What is trauma?
Trauma is any deeply distressing event or experience where the individual feels helpless, they fear for their lives or are overcome by a deep sense of fear. There are a wide range of events that could lead to trauma; from common life events like divorce to near-death experiences like rape, and wartime experiences that could lead to Post Traumatic Stress Disorder (PTSD).
Trauma can be caused by a one time event like a car wreck, rape or assault, and can also be caused by ongoing stressors like domestic violence, long term illnesses or bullying. Other examples of trauma-inducing events include issues such as immigration, moving, surgery or the loss of a loved one.
What are some signs of trauma?
There are many signs of trauma. When we are forced to withstand more than we were made to, our bodies keep score. Some common signs of trauma are anxiety and distress, withdrawal from social interactions, feeling generally hopeless, disconnected and sad. Additionally, there could be symptoms like insomnia, panic attacks with a racing heartbeat, consistent fatigue and difficulty concentrating. To top it all off, individuals experiencing traumatic events often feel conflicted with shame and guilt, blaming themselves for the incident in question.
All of these are common symptoms that victims of trauma experience and can be treated if and when one realizes they need help and seeks out counseling.
What should one do if they’re suffering trauma?
In order to address trauma, it is important to seek guidance from a mental health professional to help get to the root cause of the trauma, and set specific goals to find and use the best methods to combat the symptoms. Together, the patient and counselor would work towards these specific goals that address the patient’s unique concerns. In addition to counseling, victims of trauma can incorporate any of the following practices into their daily routine to better combat their trauma:
Focus on your physical body. Exercising regularly and incorporating movement into your day while eating more whole and nutritious foods is known to improve mood, reduce anxiety, and improve sleep and self-esteem. Exercising and physical activity produce endorphins (chemicals in your brain that act as natural painkillers) and reduce stress. Just five minutes of aerobic exercise everyday is proven to produce positive mental and physical results. Going for a 15 minute walk every day? Getting up and dancing to your favorite song? Taking Zumba class at your local gym? All of these count towards improving not only your physical body, but also your mind!Focus on building and investing in community. It is important and can be extremely healing to talk to other people that have encountered similar experiences to yours. Talking to people who are or have been in your boat can help you feel acknowledged and heard and show you that YOU ARE NOT ALONE in your feelings, and that others can relate.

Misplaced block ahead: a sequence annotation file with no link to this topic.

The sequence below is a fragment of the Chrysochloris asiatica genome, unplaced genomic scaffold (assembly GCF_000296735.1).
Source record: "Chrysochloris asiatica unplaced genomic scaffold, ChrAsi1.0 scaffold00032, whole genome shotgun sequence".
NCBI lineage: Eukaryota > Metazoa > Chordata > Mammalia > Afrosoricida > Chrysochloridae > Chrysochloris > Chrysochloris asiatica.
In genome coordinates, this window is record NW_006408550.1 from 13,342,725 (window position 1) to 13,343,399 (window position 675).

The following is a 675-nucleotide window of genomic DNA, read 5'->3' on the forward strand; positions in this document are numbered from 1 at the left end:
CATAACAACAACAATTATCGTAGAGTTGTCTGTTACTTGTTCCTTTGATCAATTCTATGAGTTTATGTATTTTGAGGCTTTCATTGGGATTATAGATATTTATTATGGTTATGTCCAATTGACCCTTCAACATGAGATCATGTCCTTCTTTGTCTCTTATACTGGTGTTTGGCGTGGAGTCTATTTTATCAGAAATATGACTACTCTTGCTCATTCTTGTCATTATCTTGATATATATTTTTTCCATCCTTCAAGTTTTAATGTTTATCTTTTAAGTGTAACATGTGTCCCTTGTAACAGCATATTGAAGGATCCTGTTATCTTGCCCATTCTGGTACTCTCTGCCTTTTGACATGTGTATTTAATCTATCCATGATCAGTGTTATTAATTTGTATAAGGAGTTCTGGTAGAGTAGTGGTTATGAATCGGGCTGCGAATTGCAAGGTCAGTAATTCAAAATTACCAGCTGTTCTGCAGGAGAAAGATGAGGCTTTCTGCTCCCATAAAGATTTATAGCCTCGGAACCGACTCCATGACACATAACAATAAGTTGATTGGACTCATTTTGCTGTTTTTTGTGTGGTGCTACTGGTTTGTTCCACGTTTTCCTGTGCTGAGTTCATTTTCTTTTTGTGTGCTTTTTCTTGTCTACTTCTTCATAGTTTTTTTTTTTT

Another great way to reduce your symptoms of trauma is to volunteer within your community, or a community you feel strongly about, to gain more insight and perspective for your own life while also feeling accomplished and good in your giving to others. By focusing on giving to others, your sense of gratitude will grow while you foster gratitude in others. Gratitude and kindness foster more gratitude and kindness, they are limitless in their growth.
Focus on wholistic wellness. Spirituality, mindfulness and meditation are not just cool buzzwords. These practices help you feel a sense of belonging, peace and connection to the grand scheme of life and bigger picture of humanity. They remind you that you are one small part of a big world and infinite universe, that we are all part of the human race together. Being mindful means tuning into your intuition and inner voice in order to gain perspective and grow your personal awareness and emotional intelligence so that you may then help foster this in others. Understanding your self-limiting beliefs and fears so that you may overcome them and in doing so, teach others to do the same. Essentially, being spiritual and mindful is a way to pay it forward.
What are resources and tools available to those who have suffered trauma?
Trauma Therapy and Counseling – seek out guidance from mental health experts to learn how to combat and treat your traumas so that you can live a healthier, fuller lifeSpiritual Guidance- look for outlets that allow you to reflect inward while also growing your sense of belonging and community. This may look like going to church once a week; taking 5 minutes each morning or night to sit quietly and focus on your breathing (AKA meditation); writing in a journal in each night expressing your wins or gratitude for that day (AKA gratitude journal); taking a yoga class (AKA moving meditation).Community Engagement- volunteer in your community or neighborhood; look for other communities that interest you to become a part of.